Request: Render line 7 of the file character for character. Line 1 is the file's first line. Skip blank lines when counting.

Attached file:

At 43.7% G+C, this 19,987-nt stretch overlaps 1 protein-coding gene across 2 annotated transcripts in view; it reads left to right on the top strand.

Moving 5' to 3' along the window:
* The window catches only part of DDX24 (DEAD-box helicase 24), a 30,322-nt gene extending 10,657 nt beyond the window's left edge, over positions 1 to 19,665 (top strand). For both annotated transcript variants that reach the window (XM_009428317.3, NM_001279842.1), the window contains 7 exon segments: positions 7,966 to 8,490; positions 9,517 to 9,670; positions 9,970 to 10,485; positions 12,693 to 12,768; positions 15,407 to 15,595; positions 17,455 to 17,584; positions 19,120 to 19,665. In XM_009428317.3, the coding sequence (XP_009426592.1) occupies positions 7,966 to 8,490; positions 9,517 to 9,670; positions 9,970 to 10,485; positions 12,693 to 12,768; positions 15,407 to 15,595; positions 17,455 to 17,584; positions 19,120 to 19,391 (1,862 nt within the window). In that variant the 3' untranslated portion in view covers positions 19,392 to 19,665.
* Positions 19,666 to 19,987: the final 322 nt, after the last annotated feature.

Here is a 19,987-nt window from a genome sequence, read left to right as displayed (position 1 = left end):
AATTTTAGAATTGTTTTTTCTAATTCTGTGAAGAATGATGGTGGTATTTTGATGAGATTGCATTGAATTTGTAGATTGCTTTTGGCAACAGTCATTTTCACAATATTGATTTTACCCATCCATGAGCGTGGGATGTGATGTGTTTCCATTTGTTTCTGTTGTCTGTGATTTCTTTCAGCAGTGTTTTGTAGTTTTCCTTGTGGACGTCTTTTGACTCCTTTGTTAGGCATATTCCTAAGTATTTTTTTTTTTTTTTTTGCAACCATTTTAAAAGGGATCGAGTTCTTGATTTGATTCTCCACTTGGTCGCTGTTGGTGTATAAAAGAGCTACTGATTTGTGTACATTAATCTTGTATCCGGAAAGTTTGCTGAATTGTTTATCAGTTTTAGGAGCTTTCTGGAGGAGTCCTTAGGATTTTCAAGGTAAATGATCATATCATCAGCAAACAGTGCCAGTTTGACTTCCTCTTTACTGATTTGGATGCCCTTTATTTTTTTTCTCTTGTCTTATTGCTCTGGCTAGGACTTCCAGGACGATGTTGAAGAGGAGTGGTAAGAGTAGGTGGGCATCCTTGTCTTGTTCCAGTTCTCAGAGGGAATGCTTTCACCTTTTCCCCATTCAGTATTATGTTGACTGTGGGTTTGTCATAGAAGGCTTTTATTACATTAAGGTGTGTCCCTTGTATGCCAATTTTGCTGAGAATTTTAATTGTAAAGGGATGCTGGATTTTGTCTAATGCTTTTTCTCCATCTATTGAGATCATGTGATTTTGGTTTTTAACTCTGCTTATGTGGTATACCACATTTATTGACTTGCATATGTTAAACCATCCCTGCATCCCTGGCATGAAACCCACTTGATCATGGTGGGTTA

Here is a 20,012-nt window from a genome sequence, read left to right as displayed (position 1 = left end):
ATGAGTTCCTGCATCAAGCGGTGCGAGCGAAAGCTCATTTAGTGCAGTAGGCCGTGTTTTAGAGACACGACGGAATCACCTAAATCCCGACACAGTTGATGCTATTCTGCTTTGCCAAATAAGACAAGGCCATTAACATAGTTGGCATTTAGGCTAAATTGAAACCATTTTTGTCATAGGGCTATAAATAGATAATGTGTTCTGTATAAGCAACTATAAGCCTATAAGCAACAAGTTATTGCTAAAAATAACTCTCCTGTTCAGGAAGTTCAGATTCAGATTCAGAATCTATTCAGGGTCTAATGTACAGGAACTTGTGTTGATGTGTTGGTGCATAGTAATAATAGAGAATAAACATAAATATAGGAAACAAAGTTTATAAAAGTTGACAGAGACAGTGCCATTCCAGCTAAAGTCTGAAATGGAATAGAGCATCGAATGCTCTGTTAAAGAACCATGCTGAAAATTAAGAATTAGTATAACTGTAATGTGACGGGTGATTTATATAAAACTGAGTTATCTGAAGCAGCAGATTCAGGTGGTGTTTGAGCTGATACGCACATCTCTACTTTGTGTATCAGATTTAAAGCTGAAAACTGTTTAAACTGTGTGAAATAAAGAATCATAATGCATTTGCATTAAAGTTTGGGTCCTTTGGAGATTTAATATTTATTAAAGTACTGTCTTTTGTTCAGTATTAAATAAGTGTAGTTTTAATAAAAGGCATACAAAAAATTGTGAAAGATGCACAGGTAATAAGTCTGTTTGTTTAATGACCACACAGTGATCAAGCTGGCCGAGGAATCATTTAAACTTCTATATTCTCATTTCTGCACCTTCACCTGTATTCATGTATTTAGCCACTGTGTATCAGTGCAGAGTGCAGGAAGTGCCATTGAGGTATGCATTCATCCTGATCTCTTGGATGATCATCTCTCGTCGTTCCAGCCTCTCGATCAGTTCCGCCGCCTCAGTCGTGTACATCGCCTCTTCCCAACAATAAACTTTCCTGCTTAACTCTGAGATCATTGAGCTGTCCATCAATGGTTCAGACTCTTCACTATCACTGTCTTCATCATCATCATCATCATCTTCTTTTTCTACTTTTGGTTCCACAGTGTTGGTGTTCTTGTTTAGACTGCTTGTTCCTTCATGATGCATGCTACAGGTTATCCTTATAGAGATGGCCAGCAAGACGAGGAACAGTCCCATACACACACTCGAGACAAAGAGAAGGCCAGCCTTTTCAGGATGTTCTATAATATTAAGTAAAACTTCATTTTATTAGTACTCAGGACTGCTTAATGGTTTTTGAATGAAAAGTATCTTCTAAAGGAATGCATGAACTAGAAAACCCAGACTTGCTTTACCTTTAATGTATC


Here is a 20,012-nt window from a genome sequence, read left to right as displayed (position 1 = left end):